Results of a study presented at ninth annual Gastrointestinal Cancers Symposium being held January 19-21, 2012, at The Moscone West Building in San Francisco, CA, USA show that a test using a monoclonal antibody to detect a cancer marker, the PAM4-protein, in the blood correctly identified nearly two thirds of patients with early stage pancreatic cancer.

When combined with CA19-9, another tumor marker that is commonly used to monitor the course of the disease, the new test was able to detect 85% of patients with pancreatic ductal adenocarcinoma (PDAC), which makes up approximately 90% of all pancreatic cancers.

Personalized treatment
Based on the test?s ability to correctly identify cancers already known in patients in the study, researchers say that the test may hold promise for early detection of pancreatic cancer in individuals at high risk for the disease. In addition, the test ? in uncovering the PAM4-protein ? opens up the possibility of personalized treatment for patients with pancreatic cancer with the use of PAM4-based imaging and therapy.

A silent killer
?Early detection, in addition to better therapeutics, is urgently needed for patients with pancreatic cancer,? said lead author David V. Gold, PhD, director of laboratory administration and a senior member of the Garden State Cancer Center in Morris Plains, NJ. ?Pancreatic cancer symptoms are vague, and the disease tends to develop and grow silently. By the time it is detected, it has often spread to other parts of the body, making it nearly impossible to cure. These study results are extremely encouraging and may eventually lead to improved detection of the disease in high-risk individuals.?

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Patients with early-stage pancreatic cancer have a five-year survival rate of approximately 22%, compared to only 1 to 2% for those with advanced disease. About 44,000 new cases of pancreatic cancer are diagnosed annually in the U.S., and there are an estimated 38,000 deaths. While the CA19-9 test is routinely used for monitoring pancreatic cancer progression, no test is currently approved by the U.S. Food and Drug Administration for detection and diagnosis of pancreatic cancer.

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Serum-based test
Gold and his colleagues previously developed the PAM4 blood serum-based test for the detection and diagnosis of PDAC. In earlier research, they demonstrated the test could identify 13 of 21 patients (62%) with stage 1 pancreatic cancer.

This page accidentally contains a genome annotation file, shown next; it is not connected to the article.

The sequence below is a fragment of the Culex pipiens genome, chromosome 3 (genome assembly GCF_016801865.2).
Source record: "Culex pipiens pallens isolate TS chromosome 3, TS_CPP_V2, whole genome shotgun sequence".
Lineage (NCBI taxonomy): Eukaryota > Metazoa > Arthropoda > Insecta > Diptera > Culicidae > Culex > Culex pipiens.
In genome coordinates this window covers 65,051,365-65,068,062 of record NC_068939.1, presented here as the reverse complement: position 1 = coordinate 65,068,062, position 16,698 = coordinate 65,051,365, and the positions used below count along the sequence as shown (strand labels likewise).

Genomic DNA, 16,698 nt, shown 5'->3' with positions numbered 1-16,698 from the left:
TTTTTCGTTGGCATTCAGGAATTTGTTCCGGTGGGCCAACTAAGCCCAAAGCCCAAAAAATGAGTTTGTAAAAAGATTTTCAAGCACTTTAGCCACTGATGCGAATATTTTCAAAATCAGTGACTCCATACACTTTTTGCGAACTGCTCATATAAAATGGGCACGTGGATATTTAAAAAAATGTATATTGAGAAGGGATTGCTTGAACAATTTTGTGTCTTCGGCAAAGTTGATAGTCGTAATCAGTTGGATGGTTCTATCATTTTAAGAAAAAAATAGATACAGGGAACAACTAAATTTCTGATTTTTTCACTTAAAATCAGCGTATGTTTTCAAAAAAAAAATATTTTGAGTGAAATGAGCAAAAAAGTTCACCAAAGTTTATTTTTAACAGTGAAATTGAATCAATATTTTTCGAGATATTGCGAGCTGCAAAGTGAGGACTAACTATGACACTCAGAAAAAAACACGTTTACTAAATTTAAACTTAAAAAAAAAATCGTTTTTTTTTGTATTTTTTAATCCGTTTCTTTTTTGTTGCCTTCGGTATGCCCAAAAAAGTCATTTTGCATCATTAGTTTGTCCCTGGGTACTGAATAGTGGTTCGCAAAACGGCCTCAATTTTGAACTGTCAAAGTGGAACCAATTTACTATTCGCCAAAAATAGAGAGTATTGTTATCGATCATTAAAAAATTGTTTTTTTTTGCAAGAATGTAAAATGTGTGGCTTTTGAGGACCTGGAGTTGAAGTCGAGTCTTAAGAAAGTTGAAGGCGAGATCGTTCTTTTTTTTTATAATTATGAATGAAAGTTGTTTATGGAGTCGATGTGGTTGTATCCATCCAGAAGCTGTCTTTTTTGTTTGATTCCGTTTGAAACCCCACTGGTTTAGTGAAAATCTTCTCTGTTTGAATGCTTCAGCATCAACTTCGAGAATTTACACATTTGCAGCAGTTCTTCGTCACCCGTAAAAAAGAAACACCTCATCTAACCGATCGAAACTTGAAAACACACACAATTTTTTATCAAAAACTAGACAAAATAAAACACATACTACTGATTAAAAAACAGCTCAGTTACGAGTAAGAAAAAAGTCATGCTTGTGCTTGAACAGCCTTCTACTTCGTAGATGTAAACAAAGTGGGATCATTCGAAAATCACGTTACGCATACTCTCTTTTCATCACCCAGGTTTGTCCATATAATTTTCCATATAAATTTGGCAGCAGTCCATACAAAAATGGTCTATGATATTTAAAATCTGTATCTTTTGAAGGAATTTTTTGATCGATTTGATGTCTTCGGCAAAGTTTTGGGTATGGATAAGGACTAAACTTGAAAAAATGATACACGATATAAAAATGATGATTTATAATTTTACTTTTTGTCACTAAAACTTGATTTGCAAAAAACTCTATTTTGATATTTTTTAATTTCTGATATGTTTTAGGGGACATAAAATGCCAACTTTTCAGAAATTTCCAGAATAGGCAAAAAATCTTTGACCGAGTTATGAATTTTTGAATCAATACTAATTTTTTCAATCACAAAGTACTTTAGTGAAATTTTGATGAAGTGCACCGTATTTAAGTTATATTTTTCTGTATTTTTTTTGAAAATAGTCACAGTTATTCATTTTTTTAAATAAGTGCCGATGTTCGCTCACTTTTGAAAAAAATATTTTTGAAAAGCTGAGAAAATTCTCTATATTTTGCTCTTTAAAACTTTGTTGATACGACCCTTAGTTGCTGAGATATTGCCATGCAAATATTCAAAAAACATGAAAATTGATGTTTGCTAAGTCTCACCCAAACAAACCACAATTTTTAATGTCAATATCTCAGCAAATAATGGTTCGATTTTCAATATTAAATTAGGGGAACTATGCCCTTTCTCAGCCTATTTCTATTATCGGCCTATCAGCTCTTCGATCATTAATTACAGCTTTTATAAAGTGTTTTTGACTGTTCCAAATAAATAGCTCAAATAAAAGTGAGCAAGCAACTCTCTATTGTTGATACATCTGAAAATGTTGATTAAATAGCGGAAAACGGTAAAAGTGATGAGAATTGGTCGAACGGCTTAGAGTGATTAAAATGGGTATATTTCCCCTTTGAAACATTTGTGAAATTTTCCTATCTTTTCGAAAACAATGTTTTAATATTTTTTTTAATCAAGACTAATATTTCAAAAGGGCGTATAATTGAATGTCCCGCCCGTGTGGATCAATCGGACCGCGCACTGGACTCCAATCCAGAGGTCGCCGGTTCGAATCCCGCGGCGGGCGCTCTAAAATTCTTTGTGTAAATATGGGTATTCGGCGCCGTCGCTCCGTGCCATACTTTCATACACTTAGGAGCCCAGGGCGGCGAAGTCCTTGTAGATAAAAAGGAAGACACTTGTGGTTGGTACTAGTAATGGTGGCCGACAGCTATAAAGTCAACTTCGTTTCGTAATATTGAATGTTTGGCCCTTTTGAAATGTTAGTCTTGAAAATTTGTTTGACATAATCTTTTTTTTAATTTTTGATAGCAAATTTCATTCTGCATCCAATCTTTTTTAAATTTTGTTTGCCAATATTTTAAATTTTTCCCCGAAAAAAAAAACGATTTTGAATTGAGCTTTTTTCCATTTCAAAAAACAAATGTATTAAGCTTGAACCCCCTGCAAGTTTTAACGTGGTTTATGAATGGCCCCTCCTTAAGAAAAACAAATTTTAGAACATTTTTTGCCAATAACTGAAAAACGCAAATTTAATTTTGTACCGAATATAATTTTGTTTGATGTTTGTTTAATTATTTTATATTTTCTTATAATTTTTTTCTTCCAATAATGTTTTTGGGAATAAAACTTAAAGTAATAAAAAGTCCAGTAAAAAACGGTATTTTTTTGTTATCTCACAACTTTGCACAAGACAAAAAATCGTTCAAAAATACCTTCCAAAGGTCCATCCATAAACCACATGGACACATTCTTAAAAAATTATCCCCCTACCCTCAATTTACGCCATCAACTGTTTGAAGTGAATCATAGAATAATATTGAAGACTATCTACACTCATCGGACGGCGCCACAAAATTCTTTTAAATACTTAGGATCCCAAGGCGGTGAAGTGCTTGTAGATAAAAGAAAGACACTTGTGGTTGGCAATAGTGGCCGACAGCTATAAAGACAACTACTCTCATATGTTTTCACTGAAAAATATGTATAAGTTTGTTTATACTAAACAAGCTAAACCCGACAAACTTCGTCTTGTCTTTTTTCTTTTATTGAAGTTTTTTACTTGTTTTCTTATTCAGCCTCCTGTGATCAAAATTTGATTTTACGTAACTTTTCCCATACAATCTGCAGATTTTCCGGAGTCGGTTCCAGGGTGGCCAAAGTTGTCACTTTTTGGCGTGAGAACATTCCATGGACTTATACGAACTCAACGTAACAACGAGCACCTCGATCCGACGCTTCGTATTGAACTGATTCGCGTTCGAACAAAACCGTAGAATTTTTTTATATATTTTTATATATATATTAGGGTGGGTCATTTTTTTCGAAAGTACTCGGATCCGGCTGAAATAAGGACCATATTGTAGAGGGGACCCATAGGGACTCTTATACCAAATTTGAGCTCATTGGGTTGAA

In the current study, the investigators expanded the research on the use of the PAM4-protein test to include 602 individuals, separated into four groups: patients with pancreatic cancer, including PDAC and other forms of the disease; those with cancers of the surrounding organs; patients with benign pancreatic disease, such as pancreatitis; and healthy adults.

The researchers found that the test detected 76% of individuals overall with PDAC, and 85% of such individuals when it was combined with the CA19-9 test. Among these, the test accurately detected 64% of patients with stage 1 disease, and 85% of individuals with advanced disease when the test was combined with the CA19-9 test. In cancers of surrounding organs, the investigators found that about half of patients with extrahepatic biliary (50 percent) and periampullary (48%) adenocarcinomas tested positive for the PAM4-protein. Gold said that the latter finding was not unexpected because these cancers originated in closely related organs.

Chronic pancreatitis
For comparison, 19% of patients with benign pancreatic disease and 23%with chronic pancreatitis tested positive for the PAM4-protein. ?These results demonstrate that reactivity of the PAM4 antibody is highly restricted to PDAC, with the biomarker present at the earliest stages of neoplastic development,? Gold said. ?To the best of our knowledge, there are no biomarkers or target antigens that are expressed at a similarly high frequency and concentration in PDAC, and which show such specificity.?

In future research, the investigators plan to use the test to screen patients who are considered at high risk for pancreatic cancer ? such as individuals with chronic pancreatitis, sudden onset diabetes or those with a family history of PDAC ? for the presence of PDAC at an early stage of tumor growth.

For more information:
Gold DV, Gaedcke J, Ghadimi BM, Goggins M, Hruban RH, Liu M, Newsome G, Goldenberg DM. Detection of early-stage pancreatic ductal adenocarcinoma (PDAC): Sensitivity, specificity, and discriminatory properties of the serum-based PAM4-immunoassay. 9th Annual Gastrointestinal Cancers Symposium Abstract # 151

What: General Poster Session B
Lead Author: David Gold, PhD, Garden State Cancer Center, Belleville, NJ
When: Friday, January 20, 2012 11:45 PM – 01:45 PM PT 05:15 PM – 06:45 PM PT

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